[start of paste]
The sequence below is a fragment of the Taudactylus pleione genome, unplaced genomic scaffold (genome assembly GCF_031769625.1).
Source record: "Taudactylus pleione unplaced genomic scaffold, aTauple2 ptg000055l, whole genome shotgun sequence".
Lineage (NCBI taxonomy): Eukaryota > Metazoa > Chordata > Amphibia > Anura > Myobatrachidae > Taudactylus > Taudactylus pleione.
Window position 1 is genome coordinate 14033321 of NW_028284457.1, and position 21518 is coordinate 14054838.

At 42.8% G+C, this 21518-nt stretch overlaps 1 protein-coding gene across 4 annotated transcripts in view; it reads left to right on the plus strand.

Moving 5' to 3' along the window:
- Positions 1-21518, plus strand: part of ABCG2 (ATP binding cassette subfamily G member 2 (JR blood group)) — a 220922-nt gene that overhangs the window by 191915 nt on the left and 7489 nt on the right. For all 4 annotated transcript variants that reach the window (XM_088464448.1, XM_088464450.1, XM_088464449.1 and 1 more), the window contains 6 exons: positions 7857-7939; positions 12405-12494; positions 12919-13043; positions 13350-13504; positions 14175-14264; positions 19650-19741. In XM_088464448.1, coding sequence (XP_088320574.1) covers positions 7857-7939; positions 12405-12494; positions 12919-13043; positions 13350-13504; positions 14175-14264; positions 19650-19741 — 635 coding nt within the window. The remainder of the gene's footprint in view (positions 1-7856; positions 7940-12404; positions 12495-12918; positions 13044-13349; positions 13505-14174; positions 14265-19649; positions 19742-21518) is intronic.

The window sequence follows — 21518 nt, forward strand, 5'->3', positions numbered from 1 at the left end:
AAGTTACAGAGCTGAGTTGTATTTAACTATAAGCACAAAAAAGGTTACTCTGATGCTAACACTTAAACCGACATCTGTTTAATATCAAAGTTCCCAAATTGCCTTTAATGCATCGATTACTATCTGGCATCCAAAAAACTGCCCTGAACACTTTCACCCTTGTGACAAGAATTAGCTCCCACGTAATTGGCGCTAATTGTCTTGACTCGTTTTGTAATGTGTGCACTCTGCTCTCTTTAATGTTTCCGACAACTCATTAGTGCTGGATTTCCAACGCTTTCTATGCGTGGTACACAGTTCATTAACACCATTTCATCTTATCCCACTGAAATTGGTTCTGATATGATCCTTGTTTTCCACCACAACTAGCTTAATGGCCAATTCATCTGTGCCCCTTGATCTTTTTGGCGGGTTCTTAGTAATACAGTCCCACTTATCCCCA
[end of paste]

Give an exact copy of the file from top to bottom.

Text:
The sequence below is a fragment of the Taudactylus pleione genome, unplaced genomic scaffold (genome assembly GCF_031769625.1).
Source record: "Taudactylus pleione unplaced genomic scaffold, aTauple2 ptg000055l, whole genome shotgun sequence".
Lineage (NCBI taxonomy): Eukaryota > Metazoa > Chordata > Amphibia > Anura > Myobatrachidae > Taudactylus > Taudactylus pleione.
Window position 1 is genome coordinate 14033321 of NW_028284457.1, and position 21518 is coordinate 14054838.

At 42.8% G+C, this 21518-nt stretch overlaps 1 protein-coding gene across 4 annotated transcripts in view; it reads left to right on the plus strand.

Moving 5' to 3' along the window:
- Positions 1-21518, plus strand: part of ABCG2 (ATP binding cassette subfamily G member 2 (JR blood group)) — a 220922-nt gene that overhangs the window by 191915 nt on the left and 7489 nt on the right. For all 4 annotated transcript variants that reach the window (XM_088464448.1, XM_088464450.1, XM_088464449.1 and 1 more), the window contains 6 exons: positions 7857-7939; positions 12405-12494; positions 12919-13043; positions 13350-13504; positions 14175-14264; positions 19650-19741. In XM_088464448.1, coding sequence (XP_088320574.1) covers positions 7857-7939; positions 12405-12494; positions 12919-13043; positions 13350-13504; positions 14175-14264; positions 19650-19741 — 635 coding nt within the window. The remainder of the gene's footprint in view (positions 1-7856; positions 7940-12404; positions 12495-12918; positions 13044-13349; positions 13505-14174; positions 14265-19649; positions 19742-21518) is intronic.

The window sequence follows — 21518 nt, forward strand, 5'->3', positions numbered from 1 at the left end:
AAGTTACAGAGCTGAGTTGTATTTAACTATAAGCACAAAAAAGGTTACTCTGATGCTAACACTTAAACCGACATCTGTTTAATATCAAAGTTCCCAAATTGCCTTTAATGCATCGATTACTATCTGGCATCCAAAAAACTGCCCTGAACACTTTCACCCTTGTGACAAGAATTAGCTCCCACGTAATTGGCGCTAATTGTCTTGACTCGTTTTGTAATGTGTGCACTCTGCTCTCTTTAATGTTTCCGACAACTCATTAGTGCTGGATTTCCAACGCTTTCTATGCGTGGTACACAGTTCATTAACACCATTTCATCTTATCCCACTGAAATTGGTTCTGATATGATCCTTGTTTTCCACCACAACTAGCTTAATGGCCAATTCATCTGTGCCCCTTGATCTTTTTGGCGGGTTCTTAGTAATACAGTCCCACTTATCCCCA